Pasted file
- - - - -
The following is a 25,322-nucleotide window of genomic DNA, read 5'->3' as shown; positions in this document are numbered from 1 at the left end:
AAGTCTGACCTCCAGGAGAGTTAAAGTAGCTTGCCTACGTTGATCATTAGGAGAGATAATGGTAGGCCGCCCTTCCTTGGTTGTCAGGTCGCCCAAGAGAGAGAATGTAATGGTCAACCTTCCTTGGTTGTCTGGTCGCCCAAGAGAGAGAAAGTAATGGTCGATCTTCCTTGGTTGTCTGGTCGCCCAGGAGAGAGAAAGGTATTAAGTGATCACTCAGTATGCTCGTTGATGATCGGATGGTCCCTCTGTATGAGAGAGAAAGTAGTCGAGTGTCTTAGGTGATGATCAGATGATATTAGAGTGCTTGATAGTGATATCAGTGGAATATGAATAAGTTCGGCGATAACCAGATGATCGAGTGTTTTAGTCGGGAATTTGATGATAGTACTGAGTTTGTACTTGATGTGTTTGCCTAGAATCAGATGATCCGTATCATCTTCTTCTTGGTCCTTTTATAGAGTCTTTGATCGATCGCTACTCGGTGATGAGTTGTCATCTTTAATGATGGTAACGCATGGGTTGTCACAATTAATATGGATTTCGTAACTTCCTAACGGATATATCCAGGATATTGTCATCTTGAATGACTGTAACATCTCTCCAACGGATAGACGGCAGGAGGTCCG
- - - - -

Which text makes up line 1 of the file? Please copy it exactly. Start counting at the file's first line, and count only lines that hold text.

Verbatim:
The following is a 25,322-nucleotide window of genomic DNA, read 5'->3' as shown; positions in this document are numbered from 1 at the left end: